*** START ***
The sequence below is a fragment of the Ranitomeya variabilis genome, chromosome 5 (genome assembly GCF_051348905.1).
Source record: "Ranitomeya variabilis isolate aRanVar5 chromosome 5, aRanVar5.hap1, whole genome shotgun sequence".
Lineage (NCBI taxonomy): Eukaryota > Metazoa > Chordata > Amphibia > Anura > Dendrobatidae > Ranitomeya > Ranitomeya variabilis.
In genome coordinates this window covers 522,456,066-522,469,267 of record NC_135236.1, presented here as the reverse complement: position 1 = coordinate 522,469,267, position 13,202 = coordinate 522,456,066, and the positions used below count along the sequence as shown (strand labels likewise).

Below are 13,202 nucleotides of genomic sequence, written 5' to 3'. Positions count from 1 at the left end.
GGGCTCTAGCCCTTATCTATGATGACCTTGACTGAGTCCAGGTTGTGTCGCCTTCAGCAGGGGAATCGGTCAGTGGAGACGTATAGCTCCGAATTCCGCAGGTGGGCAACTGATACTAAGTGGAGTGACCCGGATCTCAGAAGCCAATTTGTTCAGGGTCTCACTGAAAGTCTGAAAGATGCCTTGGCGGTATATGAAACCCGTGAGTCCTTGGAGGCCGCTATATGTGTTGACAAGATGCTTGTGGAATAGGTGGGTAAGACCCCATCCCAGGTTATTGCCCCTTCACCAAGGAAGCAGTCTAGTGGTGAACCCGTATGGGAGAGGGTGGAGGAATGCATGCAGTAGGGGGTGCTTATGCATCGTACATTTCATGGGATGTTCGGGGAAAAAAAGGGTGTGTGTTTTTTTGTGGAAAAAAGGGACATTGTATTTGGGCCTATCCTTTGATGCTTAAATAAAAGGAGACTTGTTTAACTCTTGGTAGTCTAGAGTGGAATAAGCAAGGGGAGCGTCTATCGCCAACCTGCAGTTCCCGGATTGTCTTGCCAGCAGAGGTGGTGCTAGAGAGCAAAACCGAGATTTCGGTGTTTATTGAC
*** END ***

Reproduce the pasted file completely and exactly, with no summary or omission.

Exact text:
The sequence below is a fragment of the Ranitomeya variabilis genome, chromosome 5 (genome assembly GCF_051348905.1).
Source record: "Ranitomeya variabilis isolate aRanVar5 chromosome 5, aRanVar5.hap1, whole genome shotgun sequence".
Lineage (NCBI taxonomy): Eukaryota > Metazoa > Chordata > Amphibia > Anura > Dendrobatidae > Ranitomeya > Ranitomeya variabilis.
In genome coordinates this window covers 522,456,066-522,469,267 of record NC_135236.1, presented here as the reverse complement: position 1 = coordinate 522,469,267, position 13,202 = coordinate 522,456,066, and the positions used below count along the sequence as shown (strand labels likewise).

Below are 13,202 nucleotides of genomic sequence, written 5' to 3'. Positions count from 1 at the left end.
GGGCTCTAGCCCTTATCTATGATGACCTTGACTGAGTCCAGGTTGTGTCGCCTTCAGCAGGGGAATCGGTCAGTGGAGACGTATAGCTCCGAATTCCGCAGGTGGGCAACTGATACTAAGTGGAGTGACCCGGATCTCAGAAGCCAATTTGTTCAGGGTCTCACTGAAAGTCTGAAAGATGCCTTGGCGGTATATGAAACCCGTGAGTCCTTGGAGGCCGCTATATGTGTTGACAAGATGCTTGTGGAATAGGTGGGTAAGACCCCATCCCAGGTTATTGCCCCTTCACCAAGGAAGCAGTCTAGTGGTGAACCCGTATGGGAGAGGGTGGAGGAATGCATGCAGTAGGGGGTGCTTATGCATCGTACATTTCATGGGATGTTCGGGGAAAAAAAGGGTGTGTGTTTTTTTGTGGAAAAAAGGGACATTGTATTTGGGCCTATCCTTTGATGCTTAAATAAAAGGAGACTTGTTTAACTCTTGGTAGTCTAGAGTGGAATAAGCAAGGGGAGCGTCTATCGCCAACCTGCAGTTCCCGGATTGTCTTGCCAGCAGAGGTGGTGCTAGAGAGCAAAACCGAGATTTCGGTGTTTATTGAC